There's a reason I'm being so harsh with this game. While it's $3.99 on Android and IOS, it's $7.99 on consoles and PC. The developers are relying on the title to remind you of Zelda so you'll be encouraged to grab the game. It's a bait and switch strategy that I'm not a fan of. This game may be worth $4 as a mobile game, but there are dozens and dozens of titles that are more worth your $8 than this. When I was given the opportunity to review a game titled Legend of the Skyfish I eagerly snatched it up, only to feel the sting of not enjoying it. I would be more more upset if I spent $8 on it, so I'm advising you against it. Maybe this game is worth it if you're only getting it for a child, but I still think that you can find a better game than this for your money.

What We Liked . . . Using the fishing rod as a hookshot is an interesting concept The two cutscenes are well animated What We Didn't Like . . . Levels are very repetitive There is very little variety between enemies Two thirds of the game are painfully easy Not worth the asking price Developers are banking on name recognition to get you to purchase the game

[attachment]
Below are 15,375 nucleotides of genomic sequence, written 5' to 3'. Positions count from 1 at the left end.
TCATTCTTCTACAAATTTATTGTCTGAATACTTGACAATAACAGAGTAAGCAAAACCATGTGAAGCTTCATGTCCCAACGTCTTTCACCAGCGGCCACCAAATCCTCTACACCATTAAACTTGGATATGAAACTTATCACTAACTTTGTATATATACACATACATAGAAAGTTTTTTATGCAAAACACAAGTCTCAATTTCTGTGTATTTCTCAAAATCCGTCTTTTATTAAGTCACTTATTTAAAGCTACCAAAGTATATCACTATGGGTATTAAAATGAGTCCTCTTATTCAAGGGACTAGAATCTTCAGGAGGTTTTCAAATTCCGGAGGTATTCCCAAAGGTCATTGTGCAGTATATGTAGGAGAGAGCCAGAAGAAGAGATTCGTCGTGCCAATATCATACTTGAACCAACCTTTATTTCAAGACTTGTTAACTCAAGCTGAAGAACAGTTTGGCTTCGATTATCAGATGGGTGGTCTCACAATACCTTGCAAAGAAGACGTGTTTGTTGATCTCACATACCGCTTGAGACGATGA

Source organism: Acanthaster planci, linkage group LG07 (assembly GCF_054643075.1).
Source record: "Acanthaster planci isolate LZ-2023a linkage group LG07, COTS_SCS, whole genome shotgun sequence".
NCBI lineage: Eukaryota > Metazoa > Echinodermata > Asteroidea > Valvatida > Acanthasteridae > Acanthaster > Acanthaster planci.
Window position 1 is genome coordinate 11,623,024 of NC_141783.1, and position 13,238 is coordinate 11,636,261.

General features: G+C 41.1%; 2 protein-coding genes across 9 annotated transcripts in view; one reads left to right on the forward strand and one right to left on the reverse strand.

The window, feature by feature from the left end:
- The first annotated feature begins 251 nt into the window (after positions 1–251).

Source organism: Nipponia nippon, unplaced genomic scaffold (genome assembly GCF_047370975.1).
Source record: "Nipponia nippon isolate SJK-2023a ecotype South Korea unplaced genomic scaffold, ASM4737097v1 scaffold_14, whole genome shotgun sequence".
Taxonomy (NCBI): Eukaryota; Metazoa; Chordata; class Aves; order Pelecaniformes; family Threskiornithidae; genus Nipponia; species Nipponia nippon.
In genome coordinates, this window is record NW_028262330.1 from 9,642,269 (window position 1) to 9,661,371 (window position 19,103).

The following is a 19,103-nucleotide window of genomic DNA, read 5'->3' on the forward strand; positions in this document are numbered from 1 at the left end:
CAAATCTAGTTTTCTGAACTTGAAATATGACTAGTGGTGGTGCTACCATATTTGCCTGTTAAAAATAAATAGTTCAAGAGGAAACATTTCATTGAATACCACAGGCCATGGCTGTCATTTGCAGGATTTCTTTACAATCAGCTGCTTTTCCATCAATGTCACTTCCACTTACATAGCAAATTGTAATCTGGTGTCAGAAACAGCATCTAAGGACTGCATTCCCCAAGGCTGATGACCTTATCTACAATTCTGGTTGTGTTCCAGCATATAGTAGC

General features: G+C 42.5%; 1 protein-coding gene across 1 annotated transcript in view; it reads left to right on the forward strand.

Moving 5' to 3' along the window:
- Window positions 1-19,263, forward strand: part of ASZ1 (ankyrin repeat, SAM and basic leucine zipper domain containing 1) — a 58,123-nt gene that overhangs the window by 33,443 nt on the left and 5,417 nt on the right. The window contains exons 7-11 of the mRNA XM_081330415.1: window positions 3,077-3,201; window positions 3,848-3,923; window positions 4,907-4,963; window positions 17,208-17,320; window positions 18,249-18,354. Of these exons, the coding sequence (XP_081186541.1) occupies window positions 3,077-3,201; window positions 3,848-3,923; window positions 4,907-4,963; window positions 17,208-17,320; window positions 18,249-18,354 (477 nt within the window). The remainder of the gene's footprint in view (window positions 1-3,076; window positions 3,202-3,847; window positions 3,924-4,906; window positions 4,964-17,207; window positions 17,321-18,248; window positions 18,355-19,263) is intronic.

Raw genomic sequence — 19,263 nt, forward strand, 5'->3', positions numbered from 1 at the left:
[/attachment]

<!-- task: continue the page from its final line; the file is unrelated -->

5 Presentation
Unfortunately, in its attempt to attract the Legend of Zelda crowd with its setting; the game fails because it has no charm and doesn't provide anything that can't be found in a flash game.
5 Gameplay
The first two thirds of the game are incredibly mindless and easy. The fact that the difficulty increases slightly towards the end doesn't do enough to save us from the mindless grind.
4 Lasting Appeal
There's not really any lasting appeal for this game. The levels are so repetitive and easy that you may struggle to want to complete the game, let alone go back for more.
out of 10
Overall (not an average)
I cannot recommend Legend of the Skyfish to anyone. The title is very obviously meant to grab your attention and convince you that it is at all similar to The Legend of Zelda series. Unfortunately, there is very little charm to this game. The gameplay gets repetitive quickly and the difficulty spike occurs too late in the game to save it.
Xzi, Upaluppa, Scarlet and 3 others like this.